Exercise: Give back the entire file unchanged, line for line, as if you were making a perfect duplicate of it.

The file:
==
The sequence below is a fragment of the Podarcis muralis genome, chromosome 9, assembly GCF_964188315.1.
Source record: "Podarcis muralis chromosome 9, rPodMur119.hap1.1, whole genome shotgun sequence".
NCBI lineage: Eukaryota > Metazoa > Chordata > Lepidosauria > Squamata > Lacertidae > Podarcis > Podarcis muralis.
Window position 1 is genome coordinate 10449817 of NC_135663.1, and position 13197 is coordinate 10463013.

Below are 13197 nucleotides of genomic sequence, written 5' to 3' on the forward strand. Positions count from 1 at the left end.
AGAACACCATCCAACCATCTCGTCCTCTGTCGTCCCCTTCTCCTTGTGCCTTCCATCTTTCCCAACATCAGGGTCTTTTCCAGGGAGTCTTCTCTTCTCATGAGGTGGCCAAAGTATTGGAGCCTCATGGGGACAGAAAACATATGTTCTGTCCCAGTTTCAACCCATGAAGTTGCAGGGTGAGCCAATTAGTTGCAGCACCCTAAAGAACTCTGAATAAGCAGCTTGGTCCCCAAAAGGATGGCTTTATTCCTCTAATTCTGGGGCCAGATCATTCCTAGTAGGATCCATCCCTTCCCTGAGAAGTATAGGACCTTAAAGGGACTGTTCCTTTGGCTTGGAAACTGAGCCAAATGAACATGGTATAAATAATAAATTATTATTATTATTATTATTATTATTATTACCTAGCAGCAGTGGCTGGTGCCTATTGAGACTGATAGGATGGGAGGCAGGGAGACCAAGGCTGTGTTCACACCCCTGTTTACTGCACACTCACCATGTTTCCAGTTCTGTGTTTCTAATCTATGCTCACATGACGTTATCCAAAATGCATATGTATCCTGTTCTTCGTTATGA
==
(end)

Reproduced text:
The sequence below is a fragment of the Podarcis muralis genome, chromosome 9, assembly GCF_964188315.1.
Source record: "Podarcis muralis chromosome 9, rPodMur119.hap1.1, whole genome shotgun sequence".
NCBI lineage: Eukaryota > Metazoa > Chordata > Lepidosauria > Squamata > Lacertidae > Podarcis > Podarcis muralis.
Window position 1 is genome coordinate 10449817 of NC_135663.1, and position 13197 is coordinate 10463013.

Below are 13197 nucleotides of genomic sequence, written 5' to 3' on the forward strand. Positions count from 1 at the left end.
AGAACACCATCCAACCATCTCGTCCTCTGTCGTCCCCTTCTCCTTGTGCCTTCCATCTTTCCCAACATCAGGGTCTTTTCCAGGGAGTCTTCTCTTCTCATGAGGTGGCCAAAGTATTGGAGCCTCATGGGGACAGAAAACATATGTTCTGTCCCAGTTTCAACCCATGAAGTTGCAGGGTGAGCCAATTAGTTGCAGCACCCTAAAGAACTCTGAATAAGCAGCTTGGTCCCCAAAAGGATGGCTTTATTCCTCTAATTCTGGGGCCAGATCATTCCTAGTAGGATCCATCCCTTCCCTGAGAAGTATAGGACCTTAAAGGGACTGTTCCTTTGGCTTGGAAACTGAGCCAAATGAACATGGTATAAATAATAAATTATTATTATTATTATTATTATTATTATTACCTAGCAGCAGTGGCTGGTGCCTATTGAGACTGATAGGATGGGAGGCAGGGAGACCAAGGCTGTGTTCACACCCCTGTTTACTGCACACTCACCATGTTTCCAGTTCTGTGTTTCTAATCTATGCTCACATGACGTTATCCAAAATGCATATGTATCCTGTTCTTCGTTATGA